Jerusalem and Beyond

Day 1

The Citadel in the Old City of Jerusalem looking toward the Tower of David.  We kept saying to each other, “I wonder where all the people are.”  It turns out it was Shabbat and Ramadan, though that didn’t entirely answer our question.

View of The Dome of the Rock

During our explorations, we found ourselves in the Old City Market along with hundreds of Muslims, Christians, Jews and tourists speaking German, French, Italian, Spanish, Russian, English and those were only the languages I could identify.  It turns out we were on the Via Dolorosa, the path Christ is said to have taken to his crucifixion.

Mountains of Spice,

Fresh Fruits,


and yes, even bras, but look how colorful they are and so beautifully arranged.

We went to the Church Of the Holy Sepulchre & The Chapel of St. Helena where we descended this…

leading to a massive cistern.  A tour guide was telling her group that the water was potable, though I remained dubious, having had too many run-ins with Giardia to last me a lifetime.

On we ventured to so many sites I’d have to pull out the guide-book to recite them all.  We sat at the entrance or was it the exit of Damascus Gate and reviewed where we were and what we still wanted to see.  We plunged back down into the depths of the market place, emerging out into the sunlight to visit the wailing wall, where I placed my hands against the giant stone slabs amidst tiny notes stuffed into its crevices, women on either side of me rocked, prayed, muttered, moaned and wept.  It was impossible not to feel the power of humility in this ancient, beautiful and complex place.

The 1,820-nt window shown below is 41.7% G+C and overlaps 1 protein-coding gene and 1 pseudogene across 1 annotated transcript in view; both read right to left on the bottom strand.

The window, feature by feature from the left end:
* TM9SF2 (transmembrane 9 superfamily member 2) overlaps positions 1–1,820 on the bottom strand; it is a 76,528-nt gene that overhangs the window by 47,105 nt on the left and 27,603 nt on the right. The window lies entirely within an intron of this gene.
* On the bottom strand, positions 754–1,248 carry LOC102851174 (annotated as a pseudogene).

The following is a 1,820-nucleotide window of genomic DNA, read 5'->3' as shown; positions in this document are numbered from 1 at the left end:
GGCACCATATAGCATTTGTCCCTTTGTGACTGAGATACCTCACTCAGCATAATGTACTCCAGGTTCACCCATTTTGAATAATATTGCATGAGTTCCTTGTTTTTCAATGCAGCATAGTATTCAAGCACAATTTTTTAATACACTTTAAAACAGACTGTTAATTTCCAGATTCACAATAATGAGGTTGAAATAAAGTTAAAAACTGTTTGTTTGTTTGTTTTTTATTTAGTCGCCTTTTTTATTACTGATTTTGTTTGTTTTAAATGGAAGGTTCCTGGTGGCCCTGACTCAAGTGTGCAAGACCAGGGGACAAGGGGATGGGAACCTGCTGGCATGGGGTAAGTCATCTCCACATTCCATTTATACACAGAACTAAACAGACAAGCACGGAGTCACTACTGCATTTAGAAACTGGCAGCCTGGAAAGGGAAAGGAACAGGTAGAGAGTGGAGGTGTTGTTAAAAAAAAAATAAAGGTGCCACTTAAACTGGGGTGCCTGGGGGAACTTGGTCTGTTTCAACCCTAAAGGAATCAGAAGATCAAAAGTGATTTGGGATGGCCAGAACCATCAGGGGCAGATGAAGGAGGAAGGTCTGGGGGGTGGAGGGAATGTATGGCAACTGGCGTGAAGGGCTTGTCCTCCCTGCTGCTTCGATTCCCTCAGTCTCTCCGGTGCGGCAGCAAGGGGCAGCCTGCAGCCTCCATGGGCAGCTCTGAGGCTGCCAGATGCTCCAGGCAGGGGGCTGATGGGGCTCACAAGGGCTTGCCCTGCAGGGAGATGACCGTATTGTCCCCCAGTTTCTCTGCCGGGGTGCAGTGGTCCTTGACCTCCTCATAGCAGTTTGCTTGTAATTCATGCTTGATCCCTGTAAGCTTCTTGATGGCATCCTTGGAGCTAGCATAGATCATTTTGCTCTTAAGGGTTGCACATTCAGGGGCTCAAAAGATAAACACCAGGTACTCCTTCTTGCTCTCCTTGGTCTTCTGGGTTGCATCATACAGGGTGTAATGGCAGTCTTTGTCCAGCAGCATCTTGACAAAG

We ended the day by sitting at an outdoor café and eating falafel.

I turned to Richard as we waited for our food to arrive and said, “I’m hungry.  Do you realize we haven’t eaten anything today?”

To which he replied, “I falafel” (feel awful) before slapping his knee and doubling over in laughter at his own cleverness.


Day 2

We spent the morning at the Holocaust Museum.  Words do not describe..  it is a powerful and painful reminder of what humans are capable of.

We drove to Masada where we roamed a fortress built on a barren mountaintop in a part of the world that gets barely one inch of rainfall throughout an entire year, during the 1st, possibly 2nd Century and further added to by Herod intent on making it into his “summer palace” complete with cisterns, hot baths, beautifully decorated walls where one can still see the frescoes, mosaic floors all  overlooking this expanse of arid land with the Dead Sea and Jordan just beyond.

and this wall…

On the way back to Jerusalem we drove to the Dead Sea where we swam or rather floated because of the heaviness of the salt water.

Salt encrusted rocks on the shore of the Dead Sea

Meanwhile, Jackie has sent me a daily update of Emma’s adventures while we are away.   Emma saying – “Cheese”

14 responses to “Jerusalem and Beyond

  1. Thanks for sharing! It sounds so beautiful and fascinating!!! I would love to go there someday! Your best pic is the one shared of Emma of course! 🙂 Look how happy she looks! Doing well Mom!!! 🙂

  2. Bring me back some of those spices! They look splendid! What struck me most traveling through Europe and Japan, and what I see in your photos, is the age of all you see, it is striking and the historical magnitude becomes awesome. Nothing in the U.S. can compare, well, except maybe, the bras. 🙂

  3. So happy to hear your having a wonderful
    Time ! Sounds amazing !

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